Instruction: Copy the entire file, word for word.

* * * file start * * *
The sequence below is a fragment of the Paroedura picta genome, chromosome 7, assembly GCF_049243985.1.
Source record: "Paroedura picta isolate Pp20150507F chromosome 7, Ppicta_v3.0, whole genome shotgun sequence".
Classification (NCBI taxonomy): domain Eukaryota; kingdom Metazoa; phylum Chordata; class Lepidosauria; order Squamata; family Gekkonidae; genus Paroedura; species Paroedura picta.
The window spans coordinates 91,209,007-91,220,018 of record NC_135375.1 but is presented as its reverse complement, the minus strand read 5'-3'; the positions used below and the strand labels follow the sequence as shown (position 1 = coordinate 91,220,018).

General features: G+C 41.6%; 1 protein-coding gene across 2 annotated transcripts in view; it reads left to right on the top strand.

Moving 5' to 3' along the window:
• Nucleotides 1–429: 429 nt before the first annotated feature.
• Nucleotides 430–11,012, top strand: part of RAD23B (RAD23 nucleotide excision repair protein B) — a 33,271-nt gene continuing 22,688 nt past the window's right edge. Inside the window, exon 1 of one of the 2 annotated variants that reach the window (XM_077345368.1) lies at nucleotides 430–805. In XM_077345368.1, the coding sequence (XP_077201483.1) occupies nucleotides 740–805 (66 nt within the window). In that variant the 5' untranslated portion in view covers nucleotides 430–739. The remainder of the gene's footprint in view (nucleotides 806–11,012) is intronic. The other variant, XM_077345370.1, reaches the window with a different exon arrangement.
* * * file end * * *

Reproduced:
The sequence below is a fragment of the Paroedura picta genome, chromosome 7, assembly GCF_049243985.1.
Source record: "Paroedura picta isolate Pp20150507F chromosome 7, Ppicta_v3.0, whole genome shotgun sequence".
Classification (NCBI taxonomy): domain Eukaryota; kingdom Metazoa; phylum Chordata; class Lepidosauria; order Squamata; family Gekkonidae; genus Paroedura; species Paroedura picta.
The window spans coordinates 91,209,007-91,220,018 of record NC_135375.1 but is presented as its reverse complement, the minus strand read 5'-3'; the positions used below and the strand labels follow the sequence as shown (position 1 = coordinate 91,220,018).

General features: G+C 41.6%; 1 protein-coding gene across 2 annotated transcripts in view; it reads left to right on the top strand.

Moving 5' to 3' along the window:
• Nucleotides 1–429: 429 nt before the first annotated feature.
• Nucleotides 430–11,012, top strand: part of RAD23B (RAD23 nucleotide excision repair protein B) — a 33,271-nt gene continuing 22,688 nt past the window's right edge. Inside the window, exon 1 of one of the 2 annotated variants that reach the window (XM_077345368.1) lies at nucleotides 430–805. In XM_077345368.1, the coding sequence (XP_077201483.1) occupies nucleotides 740–805 (66 nt within the window). In that variant the 5' untranslated portion in view covers nucleotides 430–739. The remainder of the gene's footprint in view (nucleotides 806–11,012) is intronic. The other variant, XM_077345370.1, reaches the window with a different exon arrangement.